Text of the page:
Designed for loading shovels, the fork is made to special order. Unfolded, it spans a staggering width of 18ft. This fork is part of the ‘J Range’ (designed for use on loading shovels).
One of the key features of OCE’s “heavy-duty” silage forks is the use of square tines in their construction – which, according to OCE, are far superior to ordinary round tines in terms of durability. Additionally, the hydraulic ram geometry and folding extensions are constructed to “maximise fork operation“.
The chassis is another aspect which the manufacturing company highlights as a key advantage, noting that the main beam and folding extensions are constructed from precision laser-cut parts, which are welded both inside and outside for additional strength. This reinforced chassis can then cope with the added stress (from the square tines) without difficulty, claims the firm.
There is also a hydraulic accumulator fitted, which is why the folding extensions are consistently under pressure when at work. This, says the company, is ideal from an operator’s perspective – especially when the sides of the pit are being pulled in.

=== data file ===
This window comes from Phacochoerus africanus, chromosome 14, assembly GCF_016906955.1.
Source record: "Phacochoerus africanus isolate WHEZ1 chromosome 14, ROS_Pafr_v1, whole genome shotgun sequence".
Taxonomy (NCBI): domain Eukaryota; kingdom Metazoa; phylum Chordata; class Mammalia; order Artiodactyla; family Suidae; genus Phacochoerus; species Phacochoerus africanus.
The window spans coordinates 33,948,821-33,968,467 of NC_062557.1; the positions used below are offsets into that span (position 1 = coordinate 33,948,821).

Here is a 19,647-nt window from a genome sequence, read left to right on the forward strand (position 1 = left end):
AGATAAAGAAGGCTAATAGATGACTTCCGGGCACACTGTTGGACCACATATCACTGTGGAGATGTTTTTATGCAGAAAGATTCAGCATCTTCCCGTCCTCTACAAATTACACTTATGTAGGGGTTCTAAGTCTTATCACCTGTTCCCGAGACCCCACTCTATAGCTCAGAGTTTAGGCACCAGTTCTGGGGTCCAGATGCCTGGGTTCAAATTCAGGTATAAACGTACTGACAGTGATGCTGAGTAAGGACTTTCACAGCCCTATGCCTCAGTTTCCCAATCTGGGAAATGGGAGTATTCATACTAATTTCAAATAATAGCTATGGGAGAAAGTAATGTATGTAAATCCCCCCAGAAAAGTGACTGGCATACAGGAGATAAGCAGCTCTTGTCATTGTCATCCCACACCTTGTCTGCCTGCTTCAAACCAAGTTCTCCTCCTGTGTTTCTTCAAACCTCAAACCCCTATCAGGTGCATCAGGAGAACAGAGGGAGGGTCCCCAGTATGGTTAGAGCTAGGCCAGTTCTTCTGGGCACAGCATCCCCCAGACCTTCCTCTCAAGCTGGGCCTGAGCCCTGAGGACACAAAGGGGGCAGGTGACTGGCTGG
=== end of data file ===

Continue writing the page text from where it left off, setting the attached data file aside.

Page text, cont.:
According to O’Connor, on the continent it is the range of tractor forks, the Ingo Range, which is really kicking off for farmers with large, high-powered tractors such as the articulated-steer Case IH STX.
These forks – based on the loader fork range – are ideal for pushing up maize and grass silage using high-horsepower tractors from 160hp up to 500hp, according to OCE.
The tractor forks were developed for the European market, where large, powerful tillage tractors are available to use during harvest time. The tractor-mounted forks are available for general order – in widths of 10ft, 12ft and 16ft.